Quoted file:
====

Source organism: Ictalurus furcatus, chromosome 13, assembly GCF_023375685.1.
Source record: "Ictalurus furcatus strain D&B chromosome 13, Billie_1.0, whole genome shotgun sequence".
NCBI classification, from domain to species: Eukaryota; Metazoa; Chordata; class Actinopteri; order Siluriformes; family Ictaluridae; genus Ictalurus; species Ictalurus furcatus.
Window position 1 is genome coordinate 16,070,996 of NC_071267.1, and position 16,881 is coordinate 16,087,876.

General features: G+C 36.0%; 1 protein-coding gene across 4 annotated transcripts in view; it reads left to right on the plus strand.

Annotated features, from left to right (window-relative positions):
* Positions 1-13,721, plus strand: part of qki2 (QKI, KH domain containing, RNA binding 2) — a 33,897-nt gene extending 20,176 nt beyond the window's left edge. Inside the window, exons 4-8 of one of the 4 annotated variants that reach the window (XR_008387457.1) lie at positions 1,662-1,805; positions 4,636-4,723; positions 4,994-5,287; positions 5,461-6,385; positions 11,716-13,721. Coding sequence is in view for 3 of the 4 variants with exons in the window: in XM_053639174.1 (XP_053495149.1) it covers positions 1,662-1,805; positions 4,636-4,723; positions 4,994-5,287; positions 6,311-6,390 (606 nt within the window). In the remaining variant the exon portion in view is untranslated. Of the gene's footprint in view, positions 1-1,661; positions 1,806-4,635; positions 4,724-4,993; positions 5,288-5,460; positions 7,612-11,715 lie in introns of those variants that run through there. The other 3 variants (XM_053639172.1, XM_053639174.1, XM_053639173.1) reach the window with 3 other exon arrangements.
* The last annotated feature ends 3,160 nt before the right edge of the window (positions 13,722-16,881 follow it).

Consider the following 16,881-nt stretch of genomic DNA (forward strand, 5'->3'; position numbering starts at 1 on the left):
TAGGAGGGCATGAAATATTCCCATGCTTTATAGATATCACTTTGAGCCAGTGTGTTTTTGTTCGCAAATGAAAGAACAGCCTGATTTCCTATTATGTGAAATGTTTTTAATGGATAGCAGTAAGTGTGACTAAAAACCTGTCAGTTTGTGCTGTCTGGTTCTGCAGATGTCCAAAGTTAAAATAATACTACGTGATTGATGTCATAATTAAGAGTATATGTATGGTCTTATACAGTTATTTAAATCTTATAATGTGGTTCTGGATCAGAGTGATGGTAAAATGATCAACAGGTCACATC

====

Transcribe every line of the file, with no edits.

Source organism: Ictalurus furcatus, chromosome 13, assembly GCF_023375685.1.
Source record: "Ictalurus furcatus strain D&B chromosome 13, Billie_1.0, whole genome shotgun sequence".
NCBI classification, from domain to species: Eukaryota; Metazoa; Chordata; class Actinopteri; order Siluriformes; family Ictaluridae; genus Ictalurus; species Ictalurus furcatus.
Window position 1 is genome coordinate 16,070,996 of NC_071267.1, and position 16,881 is coordinate 16,087,876.

General features: G+C 36.0%; 1 protein-coding gene across 4 annotated transcripts in view; it reads left to right on the plus strand.

Annotated features, from left to right (window-relative positions):
* Positions 1-13,721, plus strand: part of qki2 (QKI, KH domain containing, RNA binding 2) — a 33,897-nt gene extending 20,176 nt beyond the window's left edge. Inside the window, exons 4-8 of one of the 4 annotated variants that reach the window (XR_008387457.1) lie at positions 1,662-1,805; positions 4,636-4,723; positions 4,994-5,287; positions 5,461-6,385; positions 11,716-13,721. Coding sequence is in view for 3 of the 4 variants with exons in the window: in XM_053639174.1 (XP_053495149.1) it covers positions 1,662-1,805; positions 4,636-4,723; positions 4,994-5,287; positions 6,311-6,390 (606 nt within the window). In the remaining variant the exon portion in view is untranslated. Of the gene's footprint in view, positions 1-1,661; positions 1,806-4,635; positions 4,724-4,993; positions 5,288-5,460; positions 7,612-11,715 lie in introns of those variants that run through there. The other 3 variants (XM_053639172.1, XM_053639174.1, XM_053639173.1) reach the window with 3 other exon arrangements.
* The last annotated feature ends 3,160 nt before the right edge of the window (positions 13,722-16,881 follow it).

Consider the following 16,881-nt stretch of genomic DNA (forward strand, 5'->3'; position numbering starts at 1 on the left):
TAGGAGGGCATGAAATATTCCCATGCTTTATAGATATCACTTTGAGCCAGTGTGTTTTTGTTCGCAAATGAAAGAACAGCCTGATTTCCTATTATGTGAAATGTTTTTAATGGATAGCAGTAAGTGTGACTAAAAACCTGTCAGTTTGTGCTGTCTGGTTCTGCAGATGTCCAAAGTTAAAATAATACTACGTGATTGATGTCATAATTAAGAGTATATGTATGGTCTTATACAGTTATTTAAATCTTATAATGTGGTTCTGGATCAGAGTGATGGTAAAATGATCAACAGGTCACATC